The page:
De Facto Relationships
The Family Law Act, 1975 recognises relationships between non-married couples, known legally as De Facto relationships
The Family Law Act defines a De Facto relationship as is a relationship between:
- two adults over the age of 18;
- two adults who are not legally married to each other;
- two adults who are not related by family; and
- two adults who have a relationship as a couple living together on a genuine domestic basis.
The Family Law Act provides that in the event of an irretrievable break down in a de facto relationship, one or both of the parties can pursue a property or financial settlement in the same way as a married couple can. The Family Law Act also provides for De Facto couples to apply for parenting orders in the Family Court.
If agreement is reached between De Facto relationship couples, there may be no need to commence Family Court proceedings. De facto relationship couples who reach agreement about parenting, property and financial issues upon relationship breakdown, can opt for recording their agreements by Consent Orders filed with the Family Court. In some circumstances they can record their agreements in legally binding documents such as Binding Financial Agreements (BFA) also known as termination agreements, when filed at the breakdown of the relationship.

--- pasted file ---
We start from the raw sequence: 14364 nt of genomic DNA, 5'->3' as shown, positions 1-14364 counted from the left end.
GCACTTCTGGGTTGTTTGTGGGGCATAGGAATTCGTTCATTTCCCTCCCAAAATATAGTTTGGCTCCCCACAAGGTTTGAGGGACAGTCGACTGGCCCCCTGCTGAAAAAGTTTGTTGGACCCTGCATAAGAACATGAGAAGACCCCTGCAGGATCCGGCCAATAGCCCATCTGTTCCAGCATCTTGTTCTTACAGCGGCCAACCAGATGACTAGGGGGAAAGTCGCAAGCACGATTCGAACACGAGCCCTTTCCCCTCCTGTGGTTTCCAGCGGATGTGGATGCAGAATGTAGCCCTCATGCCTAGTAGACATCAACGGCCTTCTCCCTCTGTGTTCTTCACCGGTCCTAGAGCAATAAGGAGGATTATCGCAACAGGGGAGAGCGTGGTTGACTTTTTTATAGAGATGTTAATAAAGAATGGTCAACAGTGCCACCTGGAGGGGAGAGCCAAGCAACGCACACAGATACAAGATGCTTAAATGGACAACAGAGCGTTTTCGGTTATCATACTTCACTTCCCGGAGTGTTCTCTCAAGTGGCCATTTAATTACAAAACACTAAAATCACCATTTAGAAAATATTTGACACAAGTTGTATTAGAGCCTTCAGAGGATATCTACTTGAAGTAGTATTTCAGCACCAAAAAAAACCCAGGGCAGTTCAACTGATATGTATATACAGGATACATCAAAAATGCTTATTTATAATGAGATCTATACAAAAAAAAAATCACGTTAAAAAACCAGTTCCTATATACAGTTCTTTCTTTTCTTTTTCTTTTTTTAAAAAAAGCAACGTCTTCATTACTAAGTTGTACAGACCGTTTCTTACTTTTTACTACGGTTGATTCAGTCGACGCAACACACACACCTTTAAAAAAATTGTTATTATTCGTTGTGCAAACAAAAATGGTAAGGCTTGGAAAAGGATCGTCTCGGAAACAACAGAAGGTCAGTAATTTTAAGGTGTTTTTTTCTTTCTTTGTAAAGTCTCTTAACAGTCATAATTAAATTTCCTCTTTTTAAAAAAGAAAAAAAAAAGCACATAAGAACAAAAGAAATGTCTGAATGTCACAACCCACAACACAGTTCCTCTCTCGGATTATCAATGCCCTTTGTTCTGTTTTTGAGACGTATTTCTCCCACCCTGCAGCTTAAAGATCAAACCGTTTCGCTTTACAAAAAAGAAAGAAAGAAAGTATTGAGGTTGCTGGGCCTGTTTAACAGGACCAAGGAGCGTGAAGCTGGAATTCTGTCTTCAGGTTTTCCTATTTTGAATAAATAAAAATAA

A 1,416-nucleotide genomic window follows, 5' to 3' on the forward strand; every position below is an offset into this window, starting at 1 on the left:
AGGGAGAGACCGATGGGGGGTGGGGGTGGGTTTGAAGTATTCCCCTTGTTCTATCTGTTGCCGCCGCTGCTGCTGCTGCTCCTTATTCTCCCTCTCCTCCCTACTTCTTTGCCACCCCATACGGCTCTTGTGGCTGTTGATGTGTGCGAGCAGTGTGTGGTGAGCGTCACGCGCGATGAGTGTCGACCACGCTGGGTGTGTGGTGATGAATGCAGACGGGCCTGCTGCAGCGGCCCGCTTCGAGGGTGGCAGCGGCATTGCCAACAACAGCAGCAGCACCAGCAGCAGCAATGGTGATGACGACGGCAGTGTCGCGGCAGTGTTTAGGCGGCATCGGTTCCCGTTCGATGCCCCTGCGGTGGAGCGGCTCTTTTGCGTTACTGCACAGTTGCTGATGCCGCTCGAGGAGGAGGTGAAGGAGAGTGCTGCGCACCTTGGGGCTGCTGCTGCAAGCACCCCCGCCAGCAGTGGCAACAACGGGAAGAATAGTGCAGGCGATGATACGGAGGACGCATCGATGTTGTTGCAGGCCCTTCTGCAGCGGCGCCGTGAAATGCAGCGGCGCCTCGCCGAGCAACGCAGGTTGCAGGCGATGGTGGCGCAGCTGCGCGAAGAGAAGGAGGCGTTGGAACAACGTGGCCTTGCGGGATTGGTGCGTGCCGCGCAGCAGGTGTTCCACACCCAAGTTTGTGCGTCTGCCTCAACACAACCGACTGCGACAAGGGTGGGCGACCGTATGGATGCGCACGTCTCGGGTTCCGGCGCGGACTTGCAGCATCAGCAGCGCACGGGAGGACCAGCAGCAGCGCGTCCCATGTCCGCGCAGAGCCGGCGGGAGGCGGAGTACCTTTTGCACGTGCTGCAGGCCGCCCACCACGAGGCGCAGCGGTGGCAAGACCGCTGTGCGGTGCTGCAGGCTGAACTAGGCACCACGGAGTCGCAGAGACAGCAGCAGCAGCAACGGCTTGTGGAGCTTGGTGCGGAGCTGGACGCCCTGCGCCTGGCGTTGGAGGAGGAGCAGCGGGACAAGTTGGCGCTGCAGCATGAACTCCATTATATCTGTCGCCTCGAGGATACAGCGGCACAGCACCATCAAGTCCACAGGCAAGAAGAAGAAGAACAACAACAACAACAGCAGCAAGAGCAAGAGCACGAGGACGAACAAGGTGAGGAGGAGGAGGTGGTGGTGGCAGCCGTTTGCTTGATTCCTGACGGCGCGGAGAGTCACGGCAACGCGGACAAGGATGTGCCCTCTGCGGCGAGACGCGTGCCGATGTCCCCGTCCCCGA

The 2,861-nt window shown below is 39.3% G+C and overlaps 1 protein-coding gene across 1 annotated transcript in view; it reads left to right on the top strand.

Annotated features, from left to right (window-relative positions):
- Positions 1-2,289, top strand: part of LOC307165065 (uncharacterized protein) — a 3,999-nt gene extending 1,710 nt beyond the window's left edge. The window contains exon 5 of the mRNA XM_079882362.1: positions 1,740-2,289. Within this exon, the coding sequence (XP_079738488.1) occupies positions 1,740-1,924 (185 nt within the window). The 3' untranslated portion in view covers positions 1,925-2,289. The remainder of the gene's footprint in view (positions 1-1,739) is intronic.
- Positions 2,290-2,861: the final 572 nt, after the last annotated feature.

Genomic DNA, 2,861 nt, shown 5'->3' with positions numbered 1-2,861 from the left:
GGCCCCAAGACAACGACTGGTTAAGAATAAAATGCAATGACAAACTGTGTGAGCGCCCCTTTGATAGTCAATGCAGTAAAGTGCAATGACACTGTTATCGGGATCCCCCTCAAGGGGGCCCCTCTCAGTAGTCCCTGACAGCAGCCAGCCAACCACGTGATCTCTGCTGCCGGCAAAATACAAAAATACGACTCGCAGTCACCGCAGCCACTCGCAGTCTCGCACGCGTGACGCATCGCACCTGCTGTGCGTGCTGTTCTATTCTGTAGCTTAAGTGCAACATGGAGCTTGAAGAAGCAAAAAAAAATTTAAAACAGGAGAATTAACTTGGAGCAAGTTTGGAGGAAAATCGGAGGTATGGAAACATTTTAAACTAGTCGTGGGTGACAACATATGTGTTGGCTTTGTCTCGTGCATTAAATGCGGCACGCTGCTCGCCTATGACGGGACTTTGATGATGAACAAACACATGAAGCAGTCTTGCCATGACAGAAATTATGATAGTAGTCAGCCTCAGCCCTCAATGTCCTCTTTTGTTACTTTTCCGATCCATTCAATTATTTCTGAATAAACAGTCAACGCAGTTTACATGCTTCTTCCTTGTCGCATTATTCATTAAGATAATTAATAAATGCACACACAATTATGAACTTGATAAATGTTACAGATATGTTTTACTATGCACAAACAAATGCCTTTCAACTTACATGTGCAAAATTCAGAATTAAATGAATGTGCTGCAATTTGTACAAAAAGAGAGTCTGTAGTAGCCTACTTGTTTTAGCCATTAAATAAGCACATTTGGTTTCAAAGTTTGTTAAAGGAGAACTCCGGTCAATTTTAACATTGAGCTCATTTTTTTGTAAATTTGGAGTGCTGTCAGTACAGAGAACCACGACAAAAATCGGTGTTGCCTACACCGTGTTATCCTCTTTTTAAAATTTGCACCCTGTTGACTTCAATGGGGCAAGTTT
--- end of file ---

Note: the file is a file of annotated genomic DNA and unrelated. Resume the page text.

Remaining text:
BFA’s can also be prepared at the commencement of the relationship, or during the relationship for those who wish to keep control of their individual assets. These agreements are also referred to as Pre-nuptial or “pre-nup” agreement.
The legal implications of de facto relationships, including those involving children, can be significant. It is critical to be properly informed about the legal implications.
For more information and legal advice, call 1300 885 289 to make an appointment with Rossana